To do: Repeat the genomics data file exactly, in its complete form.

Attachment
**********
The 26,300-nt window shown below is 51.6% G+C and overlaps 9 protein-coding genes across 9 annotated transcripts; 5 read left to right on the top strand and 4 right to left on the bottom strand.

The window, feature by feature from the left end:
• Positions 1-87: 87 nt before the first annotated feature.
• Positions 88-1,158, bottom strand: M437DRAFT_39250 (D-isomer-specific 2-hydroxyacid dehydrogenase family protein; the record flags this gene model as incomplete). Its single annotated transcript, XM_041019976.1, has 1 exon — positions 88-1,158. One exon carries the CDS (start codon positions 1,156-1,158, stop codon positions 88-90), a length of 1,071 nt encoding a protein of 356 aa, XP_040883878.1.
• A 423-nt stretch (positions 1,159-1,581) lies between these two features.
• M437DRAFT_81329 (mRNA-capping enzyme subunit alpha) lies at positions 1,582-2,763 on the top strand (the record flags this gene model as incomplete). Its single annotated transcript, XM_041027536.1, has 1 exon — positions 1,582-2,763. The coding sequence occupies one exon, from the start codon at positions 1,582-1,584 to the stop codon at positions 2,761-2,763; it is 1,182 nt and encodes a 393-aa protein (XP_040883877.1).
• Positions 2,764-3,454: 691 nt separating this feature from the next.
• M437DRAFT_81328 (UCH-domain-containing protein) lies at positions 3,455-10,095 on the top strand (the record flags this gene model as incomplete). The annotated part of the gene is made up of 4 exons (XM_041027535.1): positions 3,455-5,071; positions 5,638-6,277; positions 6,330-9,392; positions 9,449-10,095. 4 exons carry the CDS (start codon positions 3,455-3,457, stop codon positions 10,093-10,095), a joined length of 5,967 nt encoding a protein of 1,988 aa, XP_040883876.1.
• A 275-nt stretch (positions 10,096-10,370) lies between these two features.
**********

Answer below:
The 26,300-nt window shown below is 51.6% G+C and overlaps 9 protein-coding genes across 9 annotated transcripts; 5 read left to right on the top strand and 4 right to left on the bottom strand.

The window, feature by feature from the left end:
• Positions 1-87: 87 nt before the first annotated feature.
• Positions 88-1,158, bottom strand: M437DRAFT_39250 (D-isomer-specific 2-hydroxyacid dehydrogenase family protein; the record flags this gene model as incomplete). Its single annotated transcript, XM_041019976.1, has 1 exon — positions 88-1,158. One exon carries the CDS (start codon positions 1,156-1,158, stop codon positions 88-90), a length of 1,071 nt encoding a protein of 356 aa, XP_040883878.1.
• A 423-nt stretch (positions 1,159-1,581) lies between these two features.
• M437DRAFT_81329 (mRNA-capping enzyme subunit alpha) lies at positions 1,582-2,763 on the top strand (the record flags this gene model as incomplete). Its single annotated transcript, XM_041027536.1, has 1 exon — positions 1,582-2,763. The coding sequence occupies one exon, from the start codon at positions 1,582-1,584 to the stop codon at positions 2,761-2,763; it is 1,182 nt and encodes a 393-aa protein (XP_040883877.1).
• Positions 2,764-3,454: 691 nt separating this feature from the next.
• M437DRAFT_81328 (UCH-domain-containing protein) lies at positions 3,455-10,095 on the top strand (the record flags this gene model as incomplete). The annotated part of the gene is made up of 4 exons (XM_041027535.1): positions 3,455-5,071; positions 5,638-6,277; positions 6,330-9,392; positions 9,449-10,095. 4 exons carry the CDS (start codon positions 3,455-3,457, stop codon positions 10,093-10,095), a joined length of 5,967 nt encoding a protein of 1,988 aa, XP_040883876.1.
• A 275-nt stretch (positions 10,096-10,370) lies between these two features.